Weight Change Before and After 30 Days of Intermittent Fasting among University Students in Pakistan
Journal of Advances in Medicine and Medical Research,
Introduction: Fasting is a practice of abstaining from certain or all kinds of food and beverages depending on the cultural and religious values of the individual. The objective of this study was to observe the effects of intermittent fasting on the weight of Muslim university students in Karachi, Pakistan.
Methods: A longitudinal study was undertaken at the public sector university in Karachi, Sindh, Pakistan from 13 April to 12 May 2021. Using a predefined questionnaire at the beginning and end of one month of intermittent fasting, personal data and weight changes were recorded for a total of 95 participants.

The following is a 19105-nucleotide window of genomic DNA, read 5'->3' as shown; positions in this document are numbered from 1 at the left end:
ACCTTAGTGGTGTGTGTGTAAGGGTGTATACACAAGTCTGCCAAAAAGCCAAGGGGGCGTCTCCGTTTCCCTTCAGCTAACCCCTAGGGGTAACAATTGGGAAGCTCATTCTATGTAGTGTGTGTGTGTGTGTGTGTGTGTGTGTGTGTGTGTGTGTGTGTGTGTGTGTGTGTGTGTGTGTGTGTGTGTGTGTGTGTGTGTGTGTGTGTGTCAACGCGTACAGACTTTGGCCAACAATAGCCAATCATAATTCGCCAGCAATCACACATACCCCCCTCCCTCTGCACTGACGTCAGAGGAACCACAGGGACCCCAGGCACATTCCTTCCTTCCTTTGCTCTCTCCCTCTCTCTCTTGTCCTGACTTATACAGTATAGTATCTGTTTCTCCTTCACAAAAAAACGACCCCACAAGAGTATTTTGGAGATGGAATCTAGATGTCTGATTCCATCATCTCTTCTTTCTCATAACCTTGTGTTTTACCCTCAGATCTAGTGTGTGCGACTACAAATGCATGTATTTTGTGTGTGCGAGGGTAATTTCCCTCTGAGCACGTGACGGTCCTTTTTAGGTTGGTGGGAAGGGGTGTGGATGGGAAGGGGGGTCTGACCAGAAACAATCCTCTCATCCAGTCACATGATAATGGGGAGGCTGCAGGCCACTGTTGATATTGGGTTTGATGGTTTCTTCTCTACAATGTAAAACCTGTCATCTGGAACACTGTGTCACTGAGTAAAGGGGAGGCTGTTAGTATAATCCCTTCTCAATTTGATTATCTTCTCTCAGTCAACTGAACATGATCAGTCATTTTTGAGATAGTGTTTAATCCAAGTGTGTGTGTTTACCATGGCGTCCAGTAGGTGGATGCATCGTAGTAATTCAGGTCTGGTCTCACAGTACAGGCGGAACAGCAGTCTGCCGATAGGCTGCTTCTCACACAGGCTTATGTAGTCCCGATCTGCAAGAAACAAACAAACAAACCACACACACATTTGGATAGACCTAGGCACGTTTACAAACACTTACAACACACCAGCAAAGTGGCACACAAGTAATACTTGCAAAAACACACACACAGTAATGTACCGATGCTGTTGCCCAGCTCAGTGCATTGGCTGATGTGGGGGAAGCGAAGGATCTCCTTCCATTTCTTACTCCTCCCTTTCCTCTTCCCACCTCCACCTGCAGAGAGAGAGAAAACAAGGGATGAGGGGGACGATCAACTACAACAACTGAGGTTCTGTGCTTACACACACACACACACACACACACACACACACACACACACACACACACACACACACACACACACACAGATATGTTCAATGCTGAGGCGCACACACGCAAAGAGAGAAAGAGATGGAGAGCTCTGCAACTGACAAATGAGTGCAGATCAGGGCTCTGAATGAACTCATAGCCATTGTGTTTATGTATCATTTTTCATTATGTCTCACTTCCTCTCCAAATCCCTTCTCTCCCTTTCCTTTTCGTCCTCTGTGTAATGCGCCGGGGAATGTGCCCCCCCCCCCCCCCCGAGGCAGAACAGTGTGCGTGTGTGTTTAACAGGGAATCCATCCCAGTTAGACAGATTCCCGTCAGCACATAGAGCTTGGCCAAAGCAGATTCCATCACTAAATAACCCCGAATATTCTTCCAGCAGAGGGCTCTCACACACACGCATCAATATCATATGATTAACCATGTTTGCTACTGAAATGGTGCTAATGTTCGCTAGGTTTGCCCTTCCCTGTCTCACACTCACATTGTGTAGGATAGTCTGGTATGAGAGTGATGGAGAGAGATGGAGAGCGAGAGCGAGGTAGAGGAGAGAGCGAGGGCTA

Results: The sample was based on primary medical students with a predominance of 73.7% females (70). Most of them (67.4%) were in the age range between 20 and 29 years. About 44 (62.90%) were under the normal BMI of 18.5. When comparing the participants' weight, the mean weight pre-fasting was 58.66±12.12 kg, and the weight after one month of fasting was 58.76±12.67 kg showing a difference of 0.10 kg and a non-significant p-value of 0.73. 17.9% of the subjects had gained over 1 kilogram, 23.2% had lost over 1 kilogram, and 22.1% maintained their weight, after fasting.
Conclusion: The study indicated a weight change in most individuals enrolled. Although the weight change was not significant, an increase was seen among most of the individuals. Factors such as decreased physical activity due to COVID-19 quarantine practices, consumption of high-calorie dense foods, and reduced metabolism during fasting may contribute to the results.
- intermittent fasting
- weight loss
- young adults
How to Cite
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